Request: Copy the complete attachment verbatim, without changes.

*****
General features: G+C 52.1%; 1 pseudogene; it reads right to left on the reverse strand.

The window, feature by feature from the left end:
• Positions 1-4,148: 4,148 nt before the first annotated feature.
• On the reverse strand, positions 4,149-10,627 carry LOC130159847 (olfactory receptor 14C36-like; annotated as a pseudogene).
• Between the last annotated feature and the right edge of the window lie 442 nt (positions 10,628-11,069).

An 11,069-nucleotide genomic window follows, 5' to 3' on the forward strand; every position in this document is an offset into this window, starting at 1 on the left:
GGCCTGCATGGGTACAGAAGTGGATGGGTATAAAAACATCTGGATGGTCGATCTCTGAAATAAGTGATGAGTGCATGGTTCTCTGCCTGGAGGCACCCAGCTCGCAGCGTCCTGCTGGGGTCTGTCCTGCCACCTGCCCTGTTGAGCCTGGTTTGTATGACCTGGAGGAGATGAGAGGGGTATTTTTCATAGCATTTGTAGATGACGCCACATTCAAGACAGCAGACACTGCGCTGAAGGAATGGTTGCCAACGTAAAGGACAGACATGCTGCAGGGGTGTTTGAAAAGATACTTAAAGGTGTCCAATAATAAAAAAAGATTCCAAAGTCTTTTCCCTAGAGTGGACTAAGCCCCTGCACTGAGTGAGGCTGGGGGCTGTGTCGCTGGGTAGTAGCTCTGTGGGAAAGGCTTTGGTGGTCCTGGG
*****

General features: G+C 52.1%; 1 pseudogene; it reads right to left on the reverse strand.

The window, feature by feature from the left end:
• Positions 1-4,148: 4,148 nt before the first annotated feature.
• On the reverse strand, positions 4,149-10,627 carry LOC130159847 (olfactory receptor 14C36-like; annotated as a pseudogene).
• Between the last annotated feature and the right edge of the window lie 442 nt (positions 10,628-11,069).

An 11,069-nucleotide genomic window follows, 5' to 3' on the forward strand; every position in this document is an offset into this window, starting at 1 on the left:
GGCCTGCATGGGTACAGAAGTGGATGGGTATAAAAACATCTGGATGGTCGATCTCTGAAATAAGTGATGAGTGCATGGTTCTCTGCCTGGAGGCACCCAGCTCGCAGCGTCCTGCTGGGGTCTGTCCTGCCACCTGCCCTGTTGAGCCTGGTTTGTATGACCTGGAGGAGATGAGAGGGGTATTTTTCATAGCATTTGTAGATGACGCCACATTCAAGACAGCAGACACTGCGCTGAAGGAATGGTTGCCAACGTAAAGGACAGACATGCTGCAGGGGTGTTTGAAAAGATACTTAAAGGTGTCCAATAATAAAAAAAGATTCCAAAGTCTTTTCCCTAGAGTGGACTAAGCCCCTGCACTGAGTGAGGCTGGGGGCTGTGTCGCTGGGTAGTAGCTCTGTGGGAAAGGCTTTGGTGGTCCTGGG